In this fifth ‘So You Wanna Be’ career series for kids, we have a marine biologist whose job helps mankind by protecting the environment. Learn more about how this profession benefits us all.
Photo of Sam underwater by Virgina Bria
Q: Can you introduce yourself and what you do for work?
A: Hi, my name is Sam and I am a marine biologist who restores coral reefs in Singapore and in Southeast Asia. I dive a lot in Singapore waters, documenting our very own reef line and specializing nursery structures, before transplanting them out to natural and artificial reefs. My team and I also study how corals respond to the impacts of coastal development and climate change.
We perform experiments of transplanting underwater nursery structures to natural and artificial reefs, in the hope to provide guidelines and best practices for a highly organized marine environment in Singapore.
Day in the Life of a Marine Biologist
Q: What are the usual activities you have as a marine biologist?
A: For most of the projects, we go diving to check the corals that we planted — are they growing and doing well. We take a lot of photos of them whenever we dive. We also see which marine animals use the coral. That’s something fun that we do — hanging around the coral reef and taking videos of marine animals like fish, slugs, or even turtles.
We have discussions on how we can improve coral restoration strategy by coming out with different structures, methods, and even trying to include the public to be involved in some of our projects. We try to break down information into something fun so people can understand more about the marine environment.
Most of the time, we also bring photos along to try to identify different types of corals, analyse the data, and how they grow over time.
Photo of Sam and her team
Q: What is your objective in doing this work?
A: Coral reefs are declining in their population due to threats such as climate change and human impact. What we are trying to do is grow corals and quickly re-establish coral covers so a lot of the marine animals can actually come back, stay, and find food. We can see how the whole coral ecosystem can support the marine environment.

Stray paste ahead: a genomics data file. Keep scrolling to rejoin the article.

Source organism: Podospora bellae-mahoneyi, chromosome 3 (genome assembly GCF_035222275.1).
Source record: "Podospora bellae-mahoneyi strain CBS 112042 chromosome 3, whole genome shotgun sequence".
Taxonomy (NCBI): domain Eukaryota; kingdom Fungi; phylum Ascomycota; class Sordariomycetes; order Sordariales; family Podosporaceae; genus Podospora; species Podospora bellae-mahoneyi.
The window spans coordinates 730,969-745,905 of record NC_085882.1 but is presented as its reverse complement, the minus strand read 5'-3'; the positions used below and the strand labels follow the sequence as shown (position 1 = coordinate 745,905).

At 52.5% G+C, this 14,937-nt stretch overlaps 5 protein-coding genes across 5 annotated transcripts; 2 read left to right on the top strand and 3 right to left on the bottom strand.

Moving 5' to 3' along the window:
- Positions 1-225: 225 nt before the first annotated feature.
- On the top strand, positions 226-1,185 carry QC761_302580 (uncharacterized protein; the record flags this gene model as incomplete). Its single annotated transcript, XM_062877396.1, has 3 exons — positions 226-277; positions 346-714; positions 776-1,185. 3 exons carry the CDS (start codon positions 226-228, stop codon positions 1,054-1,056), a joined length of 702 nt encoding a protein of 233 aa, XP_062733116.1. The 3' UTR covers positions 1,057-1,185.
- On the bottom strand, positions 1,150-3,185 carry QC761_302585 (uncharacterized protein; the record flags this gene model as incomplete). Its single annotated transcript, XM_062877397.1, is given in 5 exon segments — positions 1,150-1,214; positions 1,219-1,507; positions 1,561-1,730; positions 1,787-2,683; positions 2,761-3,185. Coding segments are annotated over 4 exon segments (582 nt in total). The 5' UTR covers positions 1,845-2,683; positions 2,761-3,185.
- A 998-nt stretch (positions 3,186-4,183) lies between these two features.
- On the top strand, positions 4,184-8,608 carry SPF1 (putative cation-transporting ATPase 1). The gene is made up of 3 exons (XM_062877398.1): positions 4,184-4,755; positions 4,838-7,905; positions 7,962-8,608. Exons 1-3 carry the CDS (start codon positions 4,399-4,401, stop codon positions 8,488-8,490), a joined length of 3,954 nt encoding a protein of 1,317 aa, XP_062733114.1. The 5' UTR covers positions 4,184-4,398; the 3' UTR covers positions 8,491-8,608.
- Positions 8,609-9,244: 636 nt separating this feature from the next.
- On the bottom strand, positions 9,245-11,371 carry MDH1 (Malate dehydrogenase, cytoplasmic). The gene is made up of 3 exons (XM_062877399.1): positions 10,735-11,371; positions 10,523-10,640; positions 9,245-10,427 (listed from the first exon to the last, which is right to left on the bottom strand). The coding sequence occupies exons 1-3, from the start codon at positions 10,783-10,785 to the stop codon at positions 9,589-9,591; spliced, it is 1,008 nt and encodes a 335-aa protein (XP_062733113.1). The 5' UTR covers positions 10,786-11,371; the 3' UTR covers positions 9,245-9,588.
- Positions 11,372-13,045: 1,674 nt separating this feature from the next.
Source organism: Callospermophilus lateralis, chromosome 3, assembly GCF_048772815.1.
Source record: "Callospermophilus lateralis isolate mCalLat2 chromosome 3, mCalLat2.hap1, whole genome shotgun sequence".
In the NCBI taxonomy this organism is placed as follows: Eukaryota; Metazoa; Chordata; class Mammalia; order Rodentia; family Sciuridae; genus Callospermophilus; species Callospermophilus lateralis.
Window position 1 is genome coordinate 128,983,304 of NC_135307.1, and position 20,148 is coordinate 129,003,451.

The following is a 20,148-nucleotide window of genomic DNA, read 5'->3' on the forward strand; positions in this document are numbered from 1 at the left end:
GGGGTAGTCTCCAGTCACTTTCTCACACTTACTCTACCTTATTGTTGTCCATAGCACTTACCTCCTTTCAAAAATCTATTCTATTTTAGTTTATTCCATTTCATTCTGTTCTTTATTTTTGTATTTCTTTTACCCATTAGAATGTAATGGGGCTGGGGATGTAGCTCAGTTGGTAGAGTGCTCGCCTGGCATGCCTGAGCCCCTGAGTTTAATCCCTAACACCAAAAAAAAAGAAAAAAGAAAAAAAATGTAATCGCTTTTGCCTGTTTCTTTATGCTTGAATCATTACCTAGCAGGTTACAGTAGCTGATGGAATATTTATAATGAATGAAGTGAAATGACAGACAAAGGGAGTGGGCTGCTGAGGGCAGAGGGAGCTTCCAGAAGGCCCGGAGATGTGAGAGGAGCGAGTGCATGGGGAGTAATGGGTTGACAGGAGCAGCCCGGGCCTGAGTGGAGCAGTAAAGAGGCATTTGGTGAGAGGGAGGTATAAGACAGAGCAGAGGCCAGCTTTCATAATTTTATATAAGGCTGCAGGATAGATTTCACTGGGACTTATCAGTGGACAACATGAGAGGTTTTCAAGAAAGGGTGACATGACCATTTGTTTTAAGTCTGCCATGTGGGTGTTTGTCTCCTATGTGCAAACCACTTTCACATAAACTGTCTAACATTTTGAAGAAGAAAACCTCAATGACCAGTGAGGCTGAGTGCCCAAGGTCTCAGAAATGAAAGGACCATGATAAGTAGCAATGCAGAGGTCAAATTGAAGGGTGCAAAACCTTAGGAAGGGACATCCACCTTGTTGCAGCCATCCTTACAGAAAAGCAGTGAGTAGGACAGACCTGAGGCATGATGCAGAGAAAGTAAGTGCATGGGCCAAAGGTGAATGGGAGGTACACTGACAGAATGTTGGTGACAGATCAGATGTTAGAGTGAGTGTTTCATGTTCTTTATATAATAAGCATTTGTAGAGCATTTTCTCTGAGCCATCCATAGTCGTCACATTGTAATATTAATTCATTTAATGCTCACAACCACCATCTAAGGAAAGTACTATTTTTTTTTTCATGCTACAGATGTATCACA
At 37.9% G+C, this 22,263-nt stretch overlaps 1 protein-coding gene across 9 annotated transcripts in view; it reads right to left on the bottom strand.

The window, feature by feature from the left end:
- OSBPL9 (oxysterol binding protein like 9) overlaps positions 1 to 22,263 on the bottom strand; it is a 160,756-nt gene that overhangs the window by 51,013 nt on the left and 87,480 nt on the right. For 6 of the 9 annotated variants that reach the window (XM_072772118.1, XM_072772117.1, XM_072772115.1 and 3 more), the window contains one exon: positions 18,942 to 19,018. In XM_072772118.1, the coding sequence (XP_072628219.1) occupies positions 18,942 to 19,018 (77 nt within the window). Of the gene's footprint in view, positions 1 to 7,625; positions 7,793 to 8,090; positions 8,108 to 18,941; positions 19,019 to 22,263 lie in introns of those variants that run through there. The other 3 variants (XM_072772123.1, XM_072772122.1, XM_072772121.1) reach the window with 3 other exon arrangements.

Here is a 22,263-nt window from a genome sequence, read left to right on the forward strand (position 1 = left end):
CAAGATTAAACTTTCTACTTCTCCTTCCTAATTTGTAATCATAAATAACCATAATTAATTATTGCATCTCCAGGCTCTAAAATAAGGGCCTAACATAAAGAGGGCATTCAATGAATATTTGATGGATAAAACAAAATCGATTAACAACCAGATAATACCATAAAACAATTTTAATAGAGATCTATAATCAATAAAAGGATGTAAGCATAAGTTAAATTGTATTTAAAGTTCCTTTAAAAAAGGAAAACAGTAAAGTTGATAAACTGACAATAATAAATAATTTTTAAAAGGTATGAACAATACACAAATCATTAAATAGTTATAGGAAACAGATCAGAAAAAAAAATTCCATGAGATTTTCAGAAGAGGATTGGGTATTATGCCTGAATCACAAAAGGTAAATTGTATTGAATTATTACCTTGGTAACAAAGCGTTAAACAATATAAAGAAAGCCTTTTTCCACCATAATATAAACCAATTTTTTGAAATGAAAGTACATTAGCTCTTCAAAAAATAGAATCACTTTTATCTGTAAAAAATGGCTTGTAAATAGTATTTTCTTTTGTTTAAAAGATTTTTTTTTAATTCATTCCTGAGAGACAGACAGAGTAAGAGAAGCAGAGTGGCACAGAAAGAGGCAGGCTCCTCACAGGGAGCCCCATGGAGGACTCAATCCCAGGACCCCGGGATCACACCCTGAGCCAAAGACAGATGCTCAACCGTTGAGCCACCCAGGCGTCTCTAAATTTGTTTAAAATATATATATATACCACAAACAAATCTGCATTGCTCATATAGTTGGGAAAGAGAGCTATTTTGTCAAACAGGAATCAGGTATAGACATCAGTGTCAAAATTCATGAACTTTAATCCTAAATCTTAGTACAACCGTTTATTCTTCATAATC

When you are diving, you can see certain impacts like pollution, plastic bags, marine debris, breaking the corals and they are really fragile. Also because of climate change, the rise of sea temperature actually stresses out the corals and this might impact their growth. When we lose all these corals, some of the marine animals will lose their home as well. Our objective in our work is to grow corals quickly and try to help them grow even faster in natural places or even create new homes for them.
Hardships in Taking Care of Corals
Q: Are there any difficulties with the work that you do?
A: I spend a lot of time underwater monitoring coral reefs and it is really heartbreaking to witness first-hand the impacts of marine debris. Marine debris, no matter how big or small, can damage the environment. All these plastic bags and canvas sheets covering these corals affect their growth as they need a good amount of sunlight to grow. These can also be difficult to remove as corals are very fragile and might even take a longer time for it to recover. When these corals are destroyed, all of these marine animals will lose their home.
Growing corals, taking care of them, and making sure they grow really fast, is really a race against time. We conduct regular and long time monitoring of the coral reefs to track the changes of environmental conditions. However, we noticed the impacts of climate change like the rise of sea level temperature, incidents like storms happening in short frequency, or stronger in intensity. At this point, corals will have a slow growing rate and they may not recover fast enough before the next event that can potentially destroy them.
Photo of Sam and her team
Advocacy for the Deep-sea
Q: In your own perspective, why are corals so important for us?
A: Coral reefs protect coastlines from storms and erosion, provide jobs for local communities, and offer opportunities for recreation. They are also a source of food and new medicines. Coral reefs are also home to lots of marine animals and offer protection and food.